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Virginia Governor Opposes Bill to Let Each U.S. House District Choose Its Own Presidential Elector

Published on January 25, 2013, by in General.

Virginia Governor Bob McDonnell says he opposes SB 723, the bill to provide that each U.S. House district choose its own presidential elector. See this story. Thanks to Professor Michael McDonald for the link.

14 Responses

  1. TruFoe

    From the article:

    Vogel, a former Republican National Committee election lawyer, said she saw no problem with the bill’s legality, but objected to the image it creates for her party so soon after Obama’s victory last fall.

    “It’s the timing of it,” she said. “It’s just an awful impression it makes.”

    You’d think by now Republicans would be used to making awful impressions.

  2. Larry Allred

    Gov McDonnell must either have more than a shred of decency or realize the does exist the capacity for regular voters to understand and/or care about political procedural, in fact both of those things may be true.

    The idea that congressional districts would be extremely gerrymandered in favor of the Republicans and then electoral votes would be distribted by pluralities in those districts and two remaining electoral votes would both go to the candidate who might win most of those districts despite the possibility another candidate may have received more popular votes statewide is really ugly. About as ugly the EC system itself.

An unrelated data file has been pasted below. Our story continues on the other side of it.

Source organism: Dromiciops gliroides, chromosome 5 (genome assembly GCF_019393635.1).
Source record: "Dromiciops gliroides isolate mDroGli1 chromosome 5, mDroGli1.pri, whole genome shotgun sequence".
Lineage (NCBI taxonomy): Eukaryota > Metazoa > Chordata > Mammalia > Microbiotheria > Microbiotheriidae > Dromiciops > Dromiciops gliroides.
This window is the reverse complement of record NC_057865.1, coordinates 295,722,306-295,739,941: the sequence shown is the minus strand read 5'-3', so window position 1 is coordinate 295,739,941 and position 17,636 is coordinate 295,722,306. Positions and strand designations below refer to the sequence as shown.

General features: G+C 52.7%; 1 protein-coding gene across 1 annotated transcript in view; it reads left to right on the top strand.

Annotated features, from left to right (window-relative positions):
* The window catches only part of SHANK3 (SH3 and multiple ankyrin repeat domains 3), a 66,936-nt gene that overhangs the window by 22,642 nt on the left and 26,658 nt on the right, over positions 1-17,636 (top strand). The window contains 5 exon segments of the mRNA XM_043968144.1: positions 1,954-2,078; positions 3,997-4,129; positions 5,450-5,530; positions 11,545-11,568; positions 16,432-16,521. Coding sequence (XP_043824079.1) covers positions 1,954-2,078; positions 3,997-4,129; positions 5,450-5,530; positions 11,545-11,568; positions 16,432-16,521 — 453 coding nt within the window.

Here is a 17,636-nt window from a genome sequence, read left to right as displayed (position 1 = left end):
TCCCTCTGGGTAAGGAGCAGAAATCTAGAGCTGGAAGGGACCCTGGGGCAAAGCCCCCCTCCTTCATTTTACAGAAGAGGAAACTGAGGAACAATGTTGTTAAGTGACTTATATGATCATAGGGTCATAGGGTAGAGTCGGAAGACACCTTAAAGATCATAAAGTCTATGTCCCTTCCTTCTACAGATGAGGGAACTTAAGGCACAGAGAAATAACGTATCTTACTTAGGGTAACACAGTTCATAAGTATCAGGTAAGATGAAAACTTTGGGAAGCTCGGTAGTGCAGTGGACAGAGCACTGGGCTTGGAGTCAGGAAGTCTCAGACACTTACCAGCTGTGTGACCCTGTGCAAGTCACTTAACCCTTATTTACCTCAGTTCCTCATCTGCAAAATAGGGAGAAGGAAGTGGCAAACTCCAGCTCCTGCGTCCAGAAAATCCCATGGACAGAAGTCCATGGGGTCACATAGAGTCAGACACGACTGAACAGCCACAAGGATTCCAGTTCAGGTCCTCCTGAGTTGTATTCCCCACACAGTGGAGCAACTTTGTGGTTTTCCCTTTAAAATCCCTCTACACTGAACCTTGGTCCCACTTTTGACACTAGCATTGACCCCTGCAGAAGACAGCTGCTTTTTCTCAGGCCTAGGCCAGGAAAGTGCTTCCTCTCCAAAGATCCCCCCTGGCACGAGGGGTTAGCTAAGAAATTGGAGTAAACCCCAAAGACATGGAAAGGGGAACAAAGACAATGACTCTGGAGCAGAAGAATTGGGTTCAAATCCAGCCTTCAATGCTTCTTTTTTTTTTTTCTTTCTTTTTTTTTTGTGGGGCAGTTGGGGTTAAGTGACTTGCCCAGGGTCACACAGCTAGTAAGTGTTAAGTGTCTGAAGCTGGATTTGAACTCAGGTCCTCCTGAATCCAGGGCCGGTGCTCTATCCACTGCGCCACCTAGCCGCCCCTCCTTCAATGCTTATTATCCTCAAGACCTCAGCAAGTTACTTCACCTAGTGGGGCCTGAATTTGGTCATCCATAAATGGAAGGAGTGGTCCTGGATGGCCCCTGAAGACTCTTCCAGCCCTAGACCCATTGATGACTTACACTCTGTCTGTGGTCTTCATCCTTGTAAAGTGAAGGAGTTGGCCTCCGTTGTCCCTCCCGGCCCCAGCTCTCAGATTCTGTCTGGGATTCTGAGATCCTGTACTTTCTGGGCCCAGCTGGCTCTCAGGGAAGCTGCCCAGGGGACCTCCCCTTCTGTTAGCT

Its strange to see republicans backing away, as if they’re lacking coordination and will.

    If one is going to be somewhat decent, might better be
    entirely so.

  3. Be Rational

    @2 The revised system, if they’re using the ME/NE system of allocting Electoral votes would assign the 2 state wide EV chooising the 2 statewide electors to the candidate with the most votes statewide, not to the candidate winning the most CDs.

  4. Be Rational

    The best way to choose the POTUS would be to use the ME/NE system nationwide. Of course only changing in states won by Obama would favor Rs just as only changing states won by Romney would favor Ds. Changing every state would favor the people. It would make the whole nation more competitive and result in the electoral vote more closely matching the popular vote while maintaining the overwhelming benefits of the Electoral College system and avoid the detrimental effects and dangers of direct election of the POTUS>

  5. johnny lt

    Under the ME/NE system, Romney would have won the electoral vote while losing the popular vote by 4%. It would make the will of the people irrelevant; elections would essentially be decided by governors and state legislatures who can gerrymander their states’ districts at will.

  6. Casual Bystander

    Richard… is there truth to what poster #5 said? I have never seen any data on his claim.

  7. Be Rational